The European Automobile Manufacturers Association (ACEA) “accepts” the proposal of the European Commission (EC) to delay until December 31, 2026 the trade and cooperation agreement with the United Kingdom (TCA), the pact post-Brexit, so the current The rules of origin (ROO) that consider batteries assembled on the continent from Europe will be maintained.
Therefore, ACEA considers that reaching an agreement with the United Kingdom to extend the current standards for batteries will avoid the imposition of a 10% tariff on exports of electric vehicles (BEV) made by the EU to the United Kingdom. This, according to the Association, comes at an “important moment” in the expansion of BEV production in the EU and the evolution of global competition for these vehicles.
“The approval of the proposal is essential to guarantee the benefit of the entire European battery value chain,” said ACEA Director General Sigrid de Vries. “If the proposal is not approved, it will reduce the competitiveness of our exports and have a negative impact on the demand for batteries and materials in Europe.”
ACEA has repeatedly urged the EC to delay these rules until 2027, because they consider the new ROO, which requires all battery parts and some critical materials to be produced in the EU or UK, “impossible to achieve.” The United Kingdom is free. tariffs.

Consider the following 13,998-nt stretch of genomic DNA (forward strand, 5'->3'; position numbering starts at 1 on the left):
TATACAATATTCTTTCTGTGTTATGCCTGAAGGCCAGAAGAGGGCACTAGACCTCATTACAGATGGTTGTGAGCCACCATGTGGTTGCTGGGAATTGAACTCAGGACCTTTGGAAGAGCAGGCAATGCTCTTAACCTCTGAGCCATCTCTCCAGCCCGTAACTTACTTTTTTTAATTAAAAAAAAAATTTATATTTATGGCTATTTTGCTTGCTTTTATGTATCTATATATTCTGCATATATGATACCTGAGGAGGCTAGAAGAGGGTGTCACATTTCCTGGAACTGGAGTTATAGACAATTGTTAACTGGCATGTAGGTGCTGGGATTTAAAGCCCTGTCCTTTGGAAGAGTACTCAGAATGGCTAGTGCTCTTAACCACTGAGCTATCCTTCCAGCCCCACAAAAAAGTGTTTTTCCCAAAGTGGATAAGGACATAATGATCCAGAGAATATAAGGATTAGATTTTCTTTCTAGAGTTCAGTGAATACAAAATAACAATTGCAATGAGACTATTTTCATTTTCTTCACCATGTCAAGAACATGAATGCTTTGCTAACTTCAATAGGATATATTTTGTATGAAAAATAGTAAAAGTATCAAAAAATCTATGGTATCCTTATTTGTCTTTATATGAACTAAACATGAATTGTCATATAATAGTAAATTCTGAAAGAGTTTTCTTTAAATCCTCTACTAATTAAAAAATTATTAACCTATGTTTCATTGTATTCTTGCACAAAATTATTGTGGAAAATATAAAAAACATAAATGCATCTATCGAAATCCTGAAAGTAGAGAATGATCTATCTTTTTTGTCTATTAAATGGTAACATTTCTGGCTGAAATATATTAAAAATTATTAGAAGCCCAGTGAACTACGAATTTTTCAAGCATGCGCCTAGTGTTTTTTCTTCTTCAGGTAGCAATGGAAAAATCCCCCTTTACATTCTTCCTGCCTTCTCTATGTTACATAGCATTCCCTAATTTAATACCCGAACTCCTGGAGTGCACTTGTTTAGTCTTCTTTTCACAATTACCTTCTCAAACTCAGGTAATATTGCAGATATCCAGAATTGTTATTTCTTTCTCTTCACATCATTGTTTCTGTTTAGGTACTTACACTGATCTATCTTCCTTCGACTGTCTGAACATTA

As a result, the owners estimate customs payments of 4.3 billion euros between 2024 and 2026, while BEV production will be reduced to about 480,000 units, equivalent to two medium-sized factories.
In fact, the vice president of the European Commission Maros Sefcovic pointed out that the proposal was born after “listening to those affected” with the aim of “guaranteeing” that the EU is part of a successful transition and “promoting the battery industry.”
ACEA emphasizes that manufacturers have made significant investments in local supply chains where battery production will increase significantly in the future. “The Commission’s proposal will help close the gap between now and the time when these investments begin to generate significant industrial production,” the organization said in a statement.
Thus, they asked the EU member states to “unanimously” support the EC’s proposal, which would help ensure the “stability” of the industry in its critical phase towards the green transition.
For his part, de Vries pointed out that “everything possible must be done” to guarantee the competitiveness of the mobility sector and that it “remains a pillar of prosperity and employment in the European economy for a long time.”